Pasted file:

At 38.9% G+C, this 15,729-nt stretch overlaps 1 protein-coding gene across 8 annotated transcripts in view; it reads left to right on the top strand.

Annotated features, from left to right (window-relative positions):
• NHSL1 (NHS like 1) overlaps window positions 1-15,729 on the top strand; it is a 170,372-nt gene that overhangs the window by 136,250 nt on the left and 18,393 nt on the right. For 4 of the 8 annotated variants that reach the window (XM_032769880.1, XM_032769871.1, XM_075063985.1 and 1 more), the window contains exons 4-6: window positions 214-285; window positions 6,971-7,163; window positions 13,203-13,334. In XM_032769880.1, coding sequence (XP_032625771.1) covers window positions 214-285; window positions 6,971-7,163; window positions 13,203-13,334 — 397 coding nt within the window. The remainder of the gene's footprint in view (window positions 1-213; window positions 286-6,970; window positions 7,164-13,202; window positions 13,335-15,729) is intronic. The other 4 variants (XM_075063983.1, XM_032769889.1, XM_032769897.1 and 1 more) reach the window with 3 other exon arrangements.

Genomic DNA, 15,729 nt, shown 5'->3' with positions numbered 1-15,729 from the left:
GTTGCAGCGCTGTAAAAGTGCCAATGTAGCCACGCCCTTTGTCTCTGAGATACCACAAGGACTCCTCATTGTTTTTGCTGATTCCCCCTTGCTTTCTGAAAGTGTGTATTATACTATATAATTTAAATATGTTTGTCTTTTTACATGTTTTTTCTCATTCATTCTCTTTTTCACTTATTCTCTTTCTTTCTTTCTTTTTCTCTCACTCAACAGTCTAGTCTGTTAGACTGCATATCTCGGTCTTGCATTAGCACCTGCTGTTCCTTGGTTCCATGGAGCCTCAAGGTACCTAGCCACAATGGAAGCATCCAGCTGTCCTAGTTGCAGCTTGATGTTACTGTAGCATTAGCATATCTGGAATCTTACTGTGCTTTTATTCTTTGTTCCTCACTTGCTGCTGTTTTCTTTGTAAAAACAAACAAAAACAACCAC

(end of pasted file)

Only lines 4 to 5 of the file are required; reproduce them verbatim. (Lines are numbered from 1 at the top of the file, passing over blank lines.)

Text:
Genomic DNA, 15,729 nt, shown 5'->3' with positions numbered 1-15,729 from the left:
GTTGCAGCGCTGTAAAAGTGCCAATGTAGCCACGCCCTTTGTCTCTGAGATACCACAAGGACTCCTCATTGTTTTTGCTGATTCCCCCTTGCTTTCTGAAAGTGTGTATTATACTATATAATTTAAATATGTTTGTCTTTTTACATGTTTTTTCTCATTCATTCTCTTTTTCACTTATTCTCTTTCTTTCTTTCTTTTTCTCTCACTCAACAGTCTAGTCTGTTAGACTGCATATCTCGGTCTTGCATTAGCACCTGCTGTTCCTTGGTTCCATGGAGCCTCAAGGTACCTAGCCACAATGGAAGCATCCAGCTGTCCTAGTTGCAGCTTGATGTTACTGTAGCATTAGCATATCTGGAATCTTACTGTGCTTTTATTCTTTGTTCCTCACTTGCTGCTGTTTTCTTTGTAAAAACAAACAAAAACAACCAC